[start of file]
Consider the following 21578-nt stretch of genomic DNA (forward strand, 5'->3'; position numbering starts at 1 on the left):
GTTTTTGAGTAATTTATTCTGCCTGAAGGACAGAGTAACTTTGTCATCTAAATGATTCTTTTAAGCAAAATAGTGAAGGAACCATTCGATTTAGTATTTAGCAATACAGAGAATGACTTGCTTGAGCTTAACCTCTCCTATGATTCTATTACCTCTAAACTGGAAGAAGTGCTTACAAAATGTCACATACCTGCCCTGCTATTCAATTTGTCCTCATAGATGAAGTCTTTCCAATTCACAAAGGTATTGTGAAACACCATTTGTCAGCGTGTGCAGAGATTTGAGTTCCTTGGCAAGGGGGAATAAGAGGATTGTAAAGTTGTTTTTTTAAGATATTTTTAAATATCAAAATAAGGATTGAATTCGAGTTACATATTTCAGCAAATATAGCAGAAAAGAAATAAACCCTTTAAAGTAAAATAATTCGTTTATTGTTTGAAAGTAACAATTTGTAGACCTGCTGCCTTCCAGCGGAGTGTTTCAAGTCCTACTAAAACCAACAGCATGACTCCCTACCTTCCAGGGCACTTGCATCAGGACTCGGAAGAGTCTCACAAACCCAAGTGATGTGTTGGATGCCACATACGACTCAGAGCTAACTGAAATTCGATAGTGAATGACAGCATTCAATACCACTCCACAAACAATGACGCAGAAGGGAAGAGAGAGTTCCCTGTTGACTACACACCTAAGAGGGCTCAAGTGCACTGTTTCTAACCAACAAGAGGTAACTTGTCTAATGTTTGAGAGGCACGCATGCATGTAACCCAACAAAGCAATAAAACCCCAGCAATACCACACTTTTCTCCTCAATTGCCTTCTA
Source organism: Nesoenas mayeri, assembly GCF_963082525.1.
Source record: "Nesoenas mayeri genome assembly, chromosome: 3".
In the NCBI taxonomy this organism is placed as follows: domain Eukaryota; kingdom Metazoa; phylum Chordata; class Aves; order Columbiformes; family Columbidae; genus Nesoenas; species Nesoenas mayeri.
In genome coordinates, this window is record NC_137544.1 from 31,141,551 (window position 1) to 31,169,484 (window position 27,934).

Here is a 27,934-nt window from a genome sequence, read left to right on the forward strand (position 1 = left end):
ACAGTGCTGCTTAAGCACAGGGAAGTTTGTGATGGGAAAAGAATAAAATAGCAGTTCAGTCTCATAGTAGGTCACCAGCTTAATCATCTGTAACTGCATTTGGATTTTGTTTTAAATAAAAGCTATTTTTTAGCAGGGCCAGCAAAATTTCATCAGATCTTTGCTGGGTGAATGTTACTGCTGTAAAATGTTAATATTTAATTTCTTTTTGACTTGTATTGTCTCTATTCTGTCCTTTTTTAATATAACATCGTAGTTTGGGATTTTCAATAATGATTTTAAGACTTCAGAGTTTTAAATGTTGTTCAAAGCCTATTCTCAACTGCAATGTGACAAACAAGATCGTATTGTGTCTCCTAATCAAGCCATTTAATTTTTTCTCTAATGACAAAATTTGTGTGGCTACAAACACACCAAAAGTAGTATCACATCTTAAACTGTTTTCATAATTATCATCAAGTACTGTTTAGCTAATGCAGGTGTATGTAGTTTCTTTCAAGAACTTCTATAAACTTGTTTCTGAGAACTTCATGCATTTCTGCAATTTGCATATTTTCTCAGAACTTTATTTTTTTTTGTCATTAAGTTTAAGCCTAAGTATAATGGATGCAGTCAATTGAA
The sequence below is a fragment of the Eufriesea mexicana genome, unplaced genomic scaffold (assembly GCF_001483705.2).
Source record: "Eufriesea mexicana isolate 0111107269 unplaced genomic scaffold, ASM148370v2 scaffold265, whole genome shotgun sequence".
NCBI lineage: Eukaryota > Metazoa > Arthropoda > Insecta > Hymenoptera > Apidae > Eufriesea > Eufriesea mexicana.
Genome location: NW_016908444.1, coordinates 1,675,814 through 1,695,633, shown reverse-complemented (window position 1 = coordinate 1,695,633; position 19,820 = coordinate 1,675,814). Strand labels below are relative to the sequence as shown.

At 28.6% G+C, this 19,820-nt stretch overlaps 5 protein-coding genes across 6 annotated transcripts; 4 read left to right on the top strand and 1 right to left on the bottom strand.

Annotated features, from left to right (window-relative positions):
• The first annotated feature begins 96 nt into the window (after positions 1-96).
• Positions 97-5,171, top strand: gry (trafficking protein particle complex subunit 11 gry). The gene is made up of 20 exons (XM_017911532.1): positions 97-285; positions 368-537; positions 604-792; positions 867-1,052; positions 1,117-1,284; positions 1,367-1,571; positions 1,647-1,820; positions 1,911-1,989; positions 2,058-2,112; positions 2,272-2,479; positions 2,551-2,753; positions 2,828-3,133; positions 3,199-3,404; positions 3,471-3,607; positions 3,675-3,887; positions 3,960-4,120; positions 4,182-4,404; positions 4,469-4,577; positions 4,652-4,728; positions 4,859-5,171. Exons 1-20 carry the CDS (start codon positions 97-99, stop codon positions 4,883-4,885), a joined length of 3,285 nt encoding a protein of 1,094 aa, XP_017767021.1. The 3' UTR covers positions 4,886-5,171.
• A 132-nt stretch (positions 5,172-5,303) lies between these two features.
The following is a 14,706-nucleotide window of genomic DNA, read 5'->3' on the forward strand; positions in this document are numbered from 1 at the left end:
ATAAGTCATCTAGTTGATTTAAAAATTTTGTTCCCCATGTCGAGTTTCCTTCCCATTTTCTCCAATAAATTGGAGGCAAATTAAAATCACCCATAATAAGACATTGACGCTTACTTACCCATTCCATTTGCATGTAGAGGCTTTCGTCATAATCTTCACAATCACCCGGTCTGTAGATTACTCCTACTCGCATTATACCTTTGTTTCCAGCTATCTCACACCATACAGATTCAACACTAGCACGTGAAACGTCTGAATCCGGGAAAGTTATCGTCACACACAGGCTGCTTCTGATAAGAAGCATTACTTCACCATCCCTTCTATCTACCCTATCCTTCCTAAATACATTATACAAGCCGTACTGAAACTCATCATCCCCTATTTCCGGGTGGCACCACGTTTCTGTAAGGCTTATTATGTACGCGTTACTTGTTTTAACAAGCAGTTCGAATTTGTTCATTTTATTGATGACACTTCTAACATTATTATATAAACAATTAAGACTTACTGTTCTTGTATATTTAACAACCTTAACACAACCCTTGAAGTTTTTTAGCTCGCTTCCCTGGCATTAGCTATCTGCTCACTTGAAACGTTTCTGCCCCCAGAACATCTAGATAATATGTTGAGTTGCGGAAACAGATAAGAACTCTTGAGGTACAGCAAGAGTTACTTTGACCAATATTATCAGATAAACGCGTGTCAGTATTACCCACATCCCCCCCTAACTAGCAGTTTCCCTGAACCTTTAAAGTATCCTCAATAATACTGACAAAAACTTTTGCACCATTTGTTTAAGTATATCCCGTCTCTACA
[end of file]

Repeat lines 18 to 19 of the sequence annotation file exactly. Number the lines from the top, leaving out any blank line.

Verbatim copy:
The following is a 14,706-nucleotide window of genomic DNA, read 5'->3' on the forward strand; positions in this document are numbered from 1 at the left end:
ATAAGTCATCTAGTTGATTTAAAAATTTTGTTCCCCATGTCGAGTTTCCTTCCCATTTTCTCCAATAAATTGGAGGCAAATTAAAATCACCCATAATAAGACATTGACGCTTACTTACCCATTCCATTTGCATGTAGAGGCTTTCGTCATAATCTTCACAATCACCCGGTCTGTAGATTACTCCTACTCGCATTATACCTTTGTTTCCAGCTATCTCACACCATACAGATTCAACACTAGCACGTGAAACGTCTGAATCCGGGAAAGTTATCGTCACACACAGGCTGCTTCTGATAAGAAGCATTACTTCACCATCCCTTCTATCTACCCTATCCTTCCTAAATACATTATACAAGCCGTACTGAAACTCATCATCCCCTATTTCCGGGTGGCACCACGTTTCTGTAAGGCTTATTATGTACGCGTTACTTGTTTTAACAAGCAGTTCGAATTTGTTCATTTTATTGATGACACTTCTAACATTATTATATAAACAATTAAGACTTACTGTTCTTGTATATTTAACAACCTTAACACAACCCTTGAAGTTTTTTAGCTCGCTTCCCTGGCATTAGCTATCTGCTCACTTGAAACGTTTCTGCCCCCAGAACATCTAGATAATATGTTGAGTTGCGGAAACAGATAAGAACTCTTGAGGTACAGCAAGAGTTACTTTGACCAATATTATCAGATAAACGCGTGTCAGTATTACCCACATCCCCCCCTAACTAGCAGTTTCCCTGAACCTTTAAAGTATCCTCAATAATACTGACAAAAACTTTTGCACCATTTGTTTAAGTATATCCCGTCTCTACA